If Biden Backs the Blue, why is his team giving a deal to terrorists who attacked NYPD?

Democrats are wising up to the fact that soaring crime rates, rogue prosecutors and calls to “Defund the Police” are political liabilities. That’s one reason President Joe Biden has been encouraging community leaders to tap federal COVID-relief funds to beef up local policing. And just last week, his administration announced it will try to boost police funding in next year’s budget.

“Other politicians talk about funding the police, but President Biden and Congressional Democrats actually got it done,” a White House fact sheet on his plan claimed.

But if Team Biden really does now “Back the Blue,” why is it giving a sweetheart deal to two domestic terrorists who pleaded guilty to firebombing a New York City police van and planned to firebomb others?

After all, it’s rare for any prosecutor’s office to let a violent defendant withdraw a guilty plea and even rarer for the US Department of Justice to do so. 

Put bluntly, the new plea deal stinks to high heaven — and certainly calls into question the administration’s professed support for law enforcement.

The firebombing case traces back to May 30, 2020, five days after a Minneapolis police officer killed George Floyd. As protests spread across the nation, two New York City attorneys, Colinford Mattis and Urooj Rahman, made Molotov cocktails to attack the police. 

“I think this protest is a long time coming,” Rahman said in an on-camera interview. “This s–t won’t ever stop unless we f–king take it all down.” An hour later, surveillance cameras recorded her throwing a flaming Bud Light beer bottle filled with gasoline into a police van outside Brooklyn’s 88th Precinct station house.

Attorneys Colinford Mattis and Urooj Rahman are pictured in photos taken by U.S. authorities following their arrests in New York on May 30, 2020.
Attorneys Colinford Mattis and Urooj Rahman are pictured in photos taken by US authorities following their arrests in New York on May 30, 2020.
Attorney’s Office for the Eastern District of New York/Handout via Reuters/File Photo

Shortly thereafter, police pulled Mattis over and found a lighter, a gasoline-filled Bud Light bottle and a gasoline tank in the back of the getaway van.

The US attorney’s office in Brooklyn charged the duo with unlawful creation and possession of Molotov cocktail devices and hit them with an enhancement for domestic terrorism. On Oct. 21, 2021, they pleaded guilty in federal district court. The charge carried a maximum term of 10 years’ imprisonment, but their plea deals gave the defendants the right to challenge the terrorism enhancement.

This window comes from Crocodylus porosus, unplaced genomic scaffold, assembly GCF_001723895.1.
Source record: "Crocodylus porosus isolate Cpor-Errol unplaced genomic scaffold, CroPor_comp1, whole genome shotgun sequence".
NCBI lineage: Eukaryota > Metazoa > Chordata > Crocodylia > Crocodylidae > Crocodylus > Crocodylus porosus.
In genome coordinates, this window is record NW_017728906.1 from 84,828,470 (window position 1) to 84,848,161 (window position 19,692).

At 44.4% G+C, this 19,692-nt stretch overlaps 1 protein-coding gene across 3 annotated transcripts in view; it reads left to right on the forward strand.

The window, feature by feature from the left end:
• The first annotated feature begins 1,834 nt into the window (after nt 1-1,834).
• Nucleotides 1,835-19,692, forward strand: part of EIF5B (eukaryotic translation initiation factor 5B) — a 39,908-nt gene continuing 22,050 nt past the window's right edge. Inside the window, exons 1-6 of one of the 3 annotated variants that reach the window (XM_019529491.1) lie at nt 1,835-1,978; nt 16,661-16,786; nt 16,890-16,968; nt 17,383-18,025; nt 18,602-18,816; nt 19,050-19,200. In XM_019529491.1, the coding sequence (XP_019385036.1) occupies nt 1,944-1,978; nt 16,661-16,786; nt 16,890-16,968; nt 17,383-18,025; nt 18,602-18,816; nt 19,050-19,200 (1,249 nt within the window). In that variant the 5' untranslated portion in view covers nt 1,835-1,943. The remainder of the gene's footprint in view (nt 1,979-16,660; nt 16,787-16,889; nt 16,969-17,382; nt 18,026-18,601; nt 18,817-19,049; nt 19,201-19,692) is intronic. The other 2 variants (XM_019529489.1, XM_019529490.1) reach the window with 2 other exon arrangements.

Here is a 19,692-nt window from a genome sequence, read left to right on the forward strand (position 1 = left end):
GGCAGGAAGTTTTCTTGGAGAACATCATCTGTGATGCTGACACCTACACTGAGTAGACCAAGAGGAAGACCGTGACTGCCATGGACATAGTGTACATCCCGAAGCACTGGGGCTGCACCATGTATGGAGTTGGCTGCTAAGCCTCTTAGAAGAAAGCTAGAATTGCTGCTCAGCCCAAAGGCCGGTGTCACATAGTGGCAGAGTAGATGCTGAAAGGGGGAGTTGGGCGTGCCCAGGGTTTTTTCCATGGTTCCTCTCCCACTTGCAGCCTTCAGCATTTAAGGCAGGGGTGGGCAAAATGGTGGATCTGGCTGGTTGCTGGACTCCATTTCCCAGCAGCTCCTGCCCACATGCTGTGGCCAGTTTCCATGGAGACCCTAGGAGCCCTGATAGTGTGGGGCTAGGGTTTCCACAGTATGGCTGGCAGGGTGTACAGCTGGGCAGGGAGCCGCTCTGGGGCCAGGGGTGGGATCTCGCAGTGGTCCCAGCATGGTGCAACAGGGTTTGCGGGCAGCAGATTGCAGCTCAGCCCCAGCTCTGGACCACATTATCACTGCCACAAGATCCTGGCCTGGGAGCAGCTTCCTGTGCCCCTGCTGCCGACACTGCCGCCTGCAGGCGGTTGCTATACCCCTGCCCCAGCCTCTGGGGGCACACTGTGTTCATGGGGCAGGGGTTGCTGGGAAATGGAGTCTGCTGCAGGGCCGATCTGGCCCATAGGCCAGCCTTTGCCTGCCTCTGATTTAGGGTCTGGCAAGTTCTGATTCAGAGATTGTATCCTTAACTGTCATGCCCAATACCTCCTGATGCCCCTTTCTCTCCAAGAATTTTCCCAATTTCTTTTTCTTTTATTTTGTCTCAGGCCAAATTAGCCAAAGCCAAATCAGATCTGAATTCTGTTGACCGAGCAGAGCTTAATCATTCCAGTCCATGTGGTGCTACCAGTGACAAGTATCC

The Probation Department, which calculates sentencing ranges under the Federal Sentencing Guidelines, estimated the two qualified for a 10-year sentence with the terrorism enhancement. If the government hadn’t added the enhancement, Probation estimated the pair would have had a sentencing range of only 37 to 46 months.

In March, the defendants’ attorneys objected to the terrorism enhancement, and a May 18 court hearing was scheduled to decide the defense motion.

Inexplicably, the Biden-appointed US attorney for the Eastern District of New York wrote the judge eight days before the scheduled hearing to notify him the parties had “reached an alternative resolution of the charges in this case.” 

This new “resolution” is a gift to the defendants and a slap in the face to New York City law-enforcement officers. It let the two terrorists plead guilty to new (and dramatically reduced) charges of conspiracy to steal explosive material and conspiracy to create and possess Molotov cocktails — crimes that carry a maximum sentence of just five years’ imprisonment. The old charges and their applicable sentencing ranges went away.

And here’s the kicker: The Justice Department agreed to recommend a sentence of only 18 to 24 months’ imprisonment. It also agreed to allow the defendants to argue for even shorter terms at their sentencing hearing this fall.

Why did the Biden Justice Department allow these two to withdraw a perfectly legal and acceptable guilty plea to a crime they actually committed? What changed? 


Local leaders will doubtless be happy to dip even deeper into the federal till to increase community policing and officers’ ability to trace firearms. But we have a strong suspicion that law enforcement would also like to see radicals who toss Molotov cocktails at them prosecuted to the full extent the law provides.

Let’s hope Judge Brian M. Cogan will give these two domestic terrorists what they deserve when he sentences them this fall.

Someone needs to send a message that attacking police doing their job is totally unacceptable. And clearly that someone is neither US Attorney General Merrick Garland nor Eastern District of New York US Attorney Breon Peace — both Biden-appointed.

Shame on all of them!

Cully Stimson is deputy director of the Heritage Foundation’s Meese Center for Legal and Judicial Studies and manager of its National Security Law Program. Zack Smith is a legal fellow at the center.

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